To view the full survey click here.
Between 25th September and 6th October 2017 the Society of Practising Veterinary Surgeons (SPVS) conducted a survey on recruitment within the veterinary profession. The survey drew 276 responses, 238 from veterinary surgeons and 38 from practice managers. This compares with 326 responses to a similar survey SPVS conducted in 2015.
The majority of veterinary surgeons who responded were UK nationals, with 8.9% coming from the EU and 3.4% from other overseas countries. 37% of veterinary surgeons were planning to reduce their working hours in the foreseeable future, whilst 6% were planning to move to a different sphere of work.
More than half of the businesses responding did not have a full complement of veterinary surgeons, with 28% of these reporting a severe effect on their ability to cover out of hours (OOH) work.
Most businesses had attempted to recruit a veterinary surgeon in the past 12 months, and of the applicants only 38% had come from the UK. Only 22% of respondents had found it easy to recruit a suitable applicant (defined as taking less than 3 months) compared with 30% in our previous survey. 10 businesses had received no applications at all, and 31% had failed to recruit a suitable candidate at the time of responding. An unwillingness to do OOH work was the commonest reason for candidates rejecting an offer of a position.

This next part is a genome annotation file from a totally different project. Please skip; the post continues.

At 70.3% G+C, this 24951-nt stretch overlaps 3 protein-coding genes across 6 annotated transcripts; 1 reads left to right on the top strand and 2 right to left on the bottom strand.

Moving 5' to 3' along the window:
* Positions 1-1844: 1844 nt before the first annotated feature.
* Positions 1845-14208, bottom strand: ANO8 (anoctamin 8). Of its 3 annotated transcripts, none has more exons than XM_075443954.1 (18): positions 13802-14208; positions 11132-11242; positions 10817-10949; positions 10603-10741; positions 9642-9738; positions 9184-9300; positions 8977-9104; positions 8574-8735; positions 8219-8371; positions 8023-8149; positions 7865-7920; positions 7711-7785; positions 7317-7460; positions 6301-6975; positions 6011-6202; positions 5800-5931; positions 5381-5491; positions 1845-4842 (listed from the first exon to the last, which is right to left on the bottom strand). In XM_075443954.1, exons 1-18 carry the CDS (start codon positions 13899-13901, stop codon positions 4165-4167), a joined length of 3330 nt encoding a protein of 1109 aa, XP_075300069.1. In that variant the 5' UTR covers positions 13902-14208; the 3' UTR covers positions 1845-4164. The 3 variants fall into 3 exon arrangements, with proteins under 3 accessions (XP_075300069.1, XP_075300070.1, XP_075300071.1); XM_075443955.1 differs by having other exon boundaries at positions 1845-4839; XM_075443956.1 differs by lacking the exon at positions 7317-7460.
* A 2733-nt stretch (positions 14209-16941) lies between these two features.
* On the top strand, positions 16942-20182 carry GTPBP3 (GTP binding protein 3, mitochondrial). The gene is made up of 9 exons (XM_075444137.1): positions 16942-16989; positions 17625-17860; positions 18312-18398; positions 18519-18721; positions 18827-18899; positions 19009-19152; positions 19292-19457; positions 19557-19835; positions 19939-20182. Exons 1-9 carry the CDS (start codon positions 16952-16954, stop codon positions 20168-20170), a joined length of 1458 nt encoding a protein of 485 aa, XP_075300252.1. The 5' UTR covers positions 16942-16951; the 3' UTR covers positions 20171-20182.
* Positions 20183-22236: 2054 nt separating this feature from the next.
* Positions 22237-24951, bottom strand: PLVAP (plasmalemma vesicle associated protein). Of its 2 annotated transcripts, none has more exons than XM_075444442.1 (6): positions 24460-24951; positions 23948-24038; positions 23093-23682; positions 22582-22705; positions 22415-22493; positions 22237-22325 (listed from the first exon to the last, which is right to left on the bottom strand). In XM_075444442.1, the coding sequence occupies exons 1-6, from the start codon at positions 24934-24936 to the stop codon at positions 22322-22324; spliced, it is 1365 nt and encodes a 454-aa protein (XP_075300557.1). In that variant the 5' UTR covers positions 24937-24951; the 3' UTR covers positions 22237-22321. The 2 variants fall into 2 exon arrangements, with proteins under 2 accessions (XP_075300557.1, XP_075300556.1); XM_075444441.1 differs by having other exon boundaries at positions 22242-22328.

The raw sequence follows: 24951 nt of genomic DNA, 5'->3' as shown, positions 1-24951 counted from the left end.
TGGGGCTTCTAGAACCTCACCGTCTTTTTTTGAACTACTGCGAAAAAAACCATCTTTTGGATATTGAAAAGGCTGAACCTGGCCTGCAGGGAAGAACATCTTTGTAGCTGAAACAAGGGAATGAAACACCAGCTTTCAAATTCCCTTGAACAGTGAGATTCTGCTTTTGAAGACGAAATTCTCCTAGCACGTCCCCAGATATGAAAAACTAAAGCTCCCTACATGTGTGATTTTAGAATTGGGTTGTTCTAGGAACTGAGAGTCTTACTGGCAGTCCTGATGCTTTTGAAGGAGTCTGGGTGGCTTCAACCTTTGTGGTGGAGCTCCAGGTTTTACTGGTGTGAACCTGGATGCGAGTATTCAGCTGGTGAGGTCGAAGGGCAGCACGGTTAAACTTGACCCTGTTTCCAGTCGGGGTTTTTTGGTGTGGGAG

In further comments, 14 respondents identified the recruitment problems in the profession as being of crisis proportions. A shortage of vets, especially experienced vets, was widely recognised. A number of respondents felt that universities were failing to select suitable candidates and not preparing them for a life in practice, especially general practice. At the same time it was felt that factors such as stress, lack of recognition and low pay, coupled with the increasing feminisation of the profession, were leading to more vets reducing their hours in search of a better work life balance (WLB) or leaving the profession altogether.
A number of respondents feared that Brexit would reduce the supply of vets from the EU, further exacerbating the problems of recruitment, and there were calls for the profession to be placed on the skills shortage list to facilitate recruitment from other overseas countries.
To download a full copy of the survey click here
SPVS President Elect